Sooo, I was at QuiltCon

I was. I swear. I’m terrible at having my picture taken, by me or others, so there’s not really any photographic proof anywhere (that I’ve seen anyway). But I really was there!!!


Real life hit me hard when I returned from Texas, so this post is a little behind the rest of the blogosphere. As in a monthย behind. So, if you’re tired of hearing about QuiltCon, feel free to skip this post. I won’t mind at all. Of course, I won’t really know, so how could I mind, but semantics aside….


Seeing quilts online or on Instagram is nowhere near the same as seeing them in person. For one thing, scale doesn’t translate well at all. At all. I can’t tell you the number of times I saw a quilt and went, oh, that’s smaller/larger than I thought. Also, the colors? Soooo much better in person. And we’re not even going to touch on the texture of the quilting, because that one is obviously much harder to see on a little phone screen.



People sound differently in person than in my head. I know this is coming as a shock to most of you, but after ‘talking’ with someone online for months, and in some cases years, they sound a certain way to you. And then you meet them in person, and it might not be the same. Some people were spot on (way to go imagination!) and some people were so wildly different, it seemed nearly impossible. But everyone has been duly adjusted with my internal speakers, so now I can look forward to reading emails from people in the proper voices.



Those, possibly obvious, things aside, the quilts were amazing. I may not agree with all that were chosen, or how they were categorized, or the winners (and if we’re honest with each other, none of us does), but they all had merits and they were all inspiring. I don’t need to like a quilt to find the skills/techniques/quilting/color choices wonderful. I don’t like every painting in a museum either, doesn’t mean it doesn’t deserve to be in a museum. It also means I don’t envy the job of curating anything. ๐Ÿ˜€



This isn’t the last you’ll see or hear about QuiltCon for me, but it might be the only dedicated post (or maybe not, who knows!). There were so many inspiring quilts, and as those inspirations trickle into my work, I’ll try to include them here!! Hopefully, you won’t be tired of the phrase “I saw this at QuiltCon” anytime soon, because I have a feeling it might appear often.

And one last thing, if you ever get a chance to meet quilty friends in person, do it! I promise you won’t regret it. And those friendships will probably turn out even stronger for that in-person hug. ๐Ÿ˜€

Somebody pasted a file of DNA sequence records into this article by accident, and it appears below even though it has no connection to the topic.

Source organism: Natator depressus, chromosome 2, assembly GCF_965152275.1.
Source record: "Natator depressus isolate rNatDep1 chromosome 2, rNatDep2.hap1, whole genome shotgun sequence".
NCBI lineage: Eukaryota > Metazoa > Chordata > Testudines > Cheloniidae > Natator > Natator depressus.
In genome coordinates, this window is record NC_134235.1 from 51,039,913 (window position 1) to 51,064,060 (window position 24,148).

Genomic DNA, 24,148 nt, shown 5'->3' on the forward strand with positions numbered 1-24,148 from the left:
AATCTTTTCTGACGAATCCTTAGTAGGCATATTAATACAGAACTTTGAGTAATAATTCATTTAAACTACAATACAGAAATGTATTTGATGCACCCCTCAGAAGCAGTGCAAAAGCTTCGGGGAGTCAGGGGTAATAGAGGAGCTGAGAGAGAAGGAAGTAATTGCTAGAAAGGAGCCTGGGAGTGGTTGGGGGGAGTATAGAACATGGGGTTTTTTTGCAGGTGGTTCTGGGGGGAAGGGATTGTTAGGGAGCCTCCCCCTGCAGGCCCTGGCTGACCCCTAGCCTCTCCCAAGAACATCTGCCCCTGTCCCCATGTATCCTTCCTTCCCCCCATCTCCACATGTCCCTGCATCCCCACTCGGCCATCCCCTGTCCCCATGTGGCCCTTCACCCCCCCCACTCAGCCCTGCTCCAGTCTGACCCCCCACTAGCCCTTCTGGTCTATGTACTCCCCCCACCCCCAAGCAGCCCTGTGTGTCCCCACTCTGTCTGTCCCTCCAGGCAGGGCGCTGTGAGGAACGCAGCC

11 thoughts on “Sooo, I was at QuiltCon

  1. Hahaha I felt exactly the same about people voices and accents! Even the way people looked in person wss sometimes quite different then the photos

  2. Hahaha I felt exactly the same about people voices and accents! Even the way people looked in person was sometimes quite different then their photos.

  3. Please share more about QuiltCon! I love to read everyone’s stories. Since I had to stay home with the baby, I need to live it through others!

  4. Great point about the voices! So funny. Also love your description of the show and what got in, etc. I feel the same way. So great to meet you! ๐Ÿ˜€

  5. No need for photographic evidence – I saw you there and got a hug (or two?)! Yay! ๐Ÿ™‚ You are so right about voices and seeing quilts in person. Do you think you’ll go to Pasadena next year? After being a bit on the fence, I am now excited to be a super volunteer for next year. We’ll see what happens…

  6. I can’t believe I missed you Sarah! The voice thing was especially funny for me being from Australia – you all have an Aussie accent in my head so the reality was completely different, lol!

  7. I don’t think we took a picture together or anything. ๐Ÿ˜ฆ but you are totally right about voices and personalities, but I was so glad to meet you in person!

  8. So glad you got to attend. Thank you for sharing your pictures, yes they even inspire me to continue on with my lofty ideas in my quilting adventure. Being back in reality does have it limits, however in our imagination we are always playing with textures, combinations and patterns. Hugs sweetie! Auntie W

  9. I am reminded of many art shows, participated in or viewed, always a mystery how some were honored and others overlooked. What a challenge for any judge! So happy you went & enjoyed.

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